You need to be able to concisely explain what your market looks like. This includes showing an understanding for your competitive landscape, the key products being sold as well as how your product will fit into the space.
Knowing your customer is about understanding your customer's buying behavior: what they use the product for and how they are likely to buy it. You need to be able to describe your target customer incl. age, life-stage, potentially marital status and their behavior with your product.
Every business needs to be solving a distinct problem that the customer has. This can consists in either solving an old problem in a new way (e.g. Uber) or solving an emerging problem (e.g. password management apps).
You need to understand this problem intimately in order to communicate your solution effectively. Knowing the problem you are solving gives you a competitive edge as you are able to make your customers understand exactly what they will be getting from you and why it will help them.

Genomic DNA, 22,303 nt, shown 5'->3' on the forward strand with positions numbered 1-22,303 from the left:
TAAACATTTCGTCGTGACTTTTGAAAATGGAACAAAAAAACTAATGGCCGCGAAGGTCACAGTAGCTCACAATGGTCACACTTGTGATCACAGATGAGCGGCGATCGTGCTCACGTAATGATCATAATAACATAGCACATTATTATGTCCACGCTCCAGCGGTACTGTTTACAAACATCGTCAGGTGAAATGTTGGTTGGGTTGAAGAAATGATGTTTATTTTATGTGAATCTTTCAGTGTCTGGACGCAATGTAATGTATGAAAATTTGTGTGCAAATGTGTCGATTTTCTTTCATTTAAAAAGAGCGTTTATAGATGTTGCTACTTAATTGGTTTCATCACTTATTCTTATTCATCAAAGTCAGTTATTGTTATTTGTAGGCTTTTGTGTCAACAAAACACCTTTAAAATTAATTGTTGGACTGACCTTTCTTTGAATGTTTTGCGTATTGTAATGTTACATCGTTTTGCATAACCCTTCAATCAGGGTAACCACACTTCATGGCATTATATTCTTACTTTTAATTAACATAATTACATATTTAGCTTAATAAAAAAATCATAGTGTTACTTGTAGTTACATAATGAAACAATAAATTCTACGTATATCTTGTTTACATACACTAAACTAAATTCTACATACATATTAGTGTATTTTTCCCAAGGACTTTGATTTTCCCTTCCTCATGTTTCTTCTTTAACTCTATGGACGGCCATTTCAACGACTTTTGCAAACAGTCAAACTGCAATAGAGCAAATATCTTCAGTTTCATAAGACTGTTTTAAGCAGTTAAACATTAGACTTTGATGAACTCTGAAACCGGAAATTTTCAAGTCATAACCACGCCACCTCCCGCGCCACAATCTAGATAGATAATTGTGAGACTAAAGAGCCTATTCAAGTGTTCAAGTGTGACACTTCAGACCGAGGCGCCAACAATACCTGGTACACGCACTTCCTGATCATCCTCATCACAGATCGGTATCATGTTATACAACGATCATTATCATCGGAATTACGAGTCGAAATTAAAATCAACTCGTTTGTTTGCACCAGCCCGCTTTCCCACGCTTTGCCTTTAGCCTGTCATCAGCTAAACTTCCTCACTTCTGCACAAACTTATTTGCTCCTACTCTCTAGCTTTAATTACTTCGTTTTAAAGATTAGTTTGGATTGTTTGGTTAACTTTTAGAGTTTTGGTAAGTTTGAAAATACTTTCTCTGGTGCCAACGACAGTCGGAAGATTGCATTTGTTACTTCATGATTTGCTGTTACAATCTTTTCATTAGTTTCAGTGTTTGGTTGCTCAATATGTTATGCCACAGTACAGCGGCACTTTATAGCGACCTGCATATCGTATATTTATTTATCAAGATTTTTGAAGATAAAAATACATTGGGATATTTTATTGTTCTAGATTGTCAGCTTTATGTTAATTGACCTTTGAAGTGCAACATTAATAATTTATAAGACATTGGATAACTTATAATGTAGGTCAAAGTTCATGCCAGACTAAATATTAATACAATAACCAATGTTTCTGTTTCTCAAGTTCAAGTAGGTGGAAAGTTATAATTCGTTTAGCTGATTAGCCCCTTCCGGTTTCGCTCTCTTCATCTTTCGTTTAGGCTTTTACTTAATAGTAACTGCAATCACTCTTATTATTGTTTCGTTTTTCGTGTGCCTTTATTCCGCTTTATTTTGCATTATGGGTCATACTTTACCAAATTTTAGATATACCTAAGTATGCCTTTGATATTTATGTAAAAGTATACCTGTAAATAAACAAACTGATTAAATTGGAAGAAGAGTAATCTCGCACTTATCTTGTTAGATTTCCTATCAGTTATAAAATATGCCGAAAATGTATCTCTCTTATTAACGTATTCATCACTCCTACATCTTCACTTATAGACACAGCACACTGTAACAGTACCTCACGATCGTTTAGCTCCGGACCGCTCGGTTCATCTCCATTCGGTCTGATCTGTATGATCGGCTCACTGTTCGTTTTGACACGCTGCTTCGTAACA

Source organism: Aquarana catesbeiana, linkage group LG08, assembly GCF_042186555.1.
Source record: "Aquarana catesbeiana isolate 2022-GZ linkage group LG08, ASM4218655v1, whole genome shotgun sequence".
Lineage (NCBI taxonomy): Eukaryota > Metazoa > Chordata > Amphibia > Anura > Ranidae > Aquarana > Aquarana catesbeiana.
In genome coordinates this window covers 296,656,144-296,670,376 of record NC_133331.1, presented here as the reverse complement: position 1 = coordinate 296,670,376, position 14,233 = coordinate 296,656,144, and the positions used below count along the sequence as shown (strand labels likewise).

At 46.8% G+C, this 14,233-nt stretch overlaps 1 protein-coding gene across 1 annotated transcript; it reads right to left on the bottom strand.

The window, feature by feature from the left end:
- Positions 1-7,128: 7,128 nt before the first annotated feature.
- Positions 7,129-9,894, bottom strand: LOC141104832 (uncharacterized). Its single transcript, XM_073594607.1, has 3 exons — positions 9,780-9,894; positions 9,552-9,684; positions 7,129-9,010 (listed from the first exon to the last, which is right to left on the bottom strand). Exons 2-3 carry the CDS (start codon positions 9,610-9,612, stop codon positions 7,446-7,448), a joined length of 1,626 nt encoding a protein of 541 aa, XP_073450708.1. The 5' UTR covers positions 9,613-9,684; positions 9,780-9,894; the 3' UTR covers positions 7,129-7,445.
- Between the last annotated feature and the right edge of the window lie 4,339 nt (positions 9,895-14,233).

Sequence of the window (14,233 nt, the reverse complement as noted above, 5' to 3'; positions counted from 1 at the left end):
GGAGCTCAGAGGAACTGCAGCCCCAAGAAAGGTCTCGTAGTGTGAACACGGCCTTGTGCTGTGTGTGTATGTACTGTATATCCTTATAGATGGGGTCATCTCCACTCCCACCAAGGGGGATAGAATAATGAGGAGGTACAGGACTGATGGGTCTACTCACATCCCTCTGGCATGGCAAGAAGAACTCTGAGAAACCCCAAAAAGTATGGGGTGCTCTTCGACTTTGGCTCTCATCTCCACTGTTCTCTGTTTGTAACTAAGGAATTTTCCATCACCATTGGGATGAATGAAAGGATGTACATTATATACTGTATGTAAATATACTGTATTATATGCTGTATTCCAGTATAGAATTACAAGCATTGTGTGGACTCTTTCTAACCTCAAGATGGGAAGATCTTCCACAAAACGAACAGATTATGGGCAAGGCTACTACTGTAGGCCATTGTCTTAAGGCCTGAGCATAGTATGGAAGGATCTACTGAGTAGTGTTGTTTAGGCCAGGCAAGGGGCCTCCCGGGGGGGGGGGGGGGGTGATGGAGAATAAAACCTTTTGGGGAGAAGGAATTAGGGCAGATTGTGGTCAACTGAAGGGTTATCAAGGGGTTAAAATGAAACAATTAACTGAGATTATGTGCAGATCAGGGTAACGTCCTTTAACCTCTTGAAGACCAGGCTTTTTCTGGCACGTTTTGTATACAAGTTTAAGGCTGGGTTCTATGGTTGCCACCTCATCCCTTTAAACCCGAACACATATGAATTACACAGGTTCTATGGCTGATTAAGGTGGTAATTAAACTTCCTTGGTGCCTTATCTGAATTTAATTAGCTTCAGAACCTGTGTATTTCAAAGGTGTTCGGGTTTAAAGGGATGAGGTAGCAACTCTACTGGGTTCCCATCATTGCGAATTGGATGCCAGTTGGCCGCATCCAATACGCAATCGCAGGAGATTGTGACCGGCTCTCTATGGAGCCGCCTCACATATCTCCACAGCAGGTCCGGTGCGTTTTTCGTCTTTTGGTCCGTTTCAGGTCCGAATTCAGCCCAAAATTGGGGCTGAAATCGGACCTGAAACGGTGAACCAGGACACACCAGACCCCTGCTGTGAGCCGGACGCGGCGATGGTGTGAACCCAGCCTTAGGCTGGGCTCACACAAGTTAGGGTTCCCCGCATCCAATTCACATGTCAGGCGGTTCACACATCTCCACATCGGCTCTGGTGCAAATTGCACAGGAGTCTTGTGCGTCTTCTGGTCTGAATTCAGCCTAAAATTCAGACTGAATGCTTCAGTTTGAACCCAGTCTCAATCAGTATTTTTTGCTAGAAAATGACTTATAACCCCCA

Like many SMMEs, in the beginning we were very low on cash and didn't have the money to pump into the business. We were, thus forced to find more cost-effective ways to build our business.
Being a small business has taught us that there is no such thing as a job title in a start-up (especially when you are strapped for cash). We were all involved in everything from marketing, negotiation, web design, packaging design, logistics, supply chain… you name it, we did it.
These are our tips and tricks on bootstrapping (starting a business with your own money).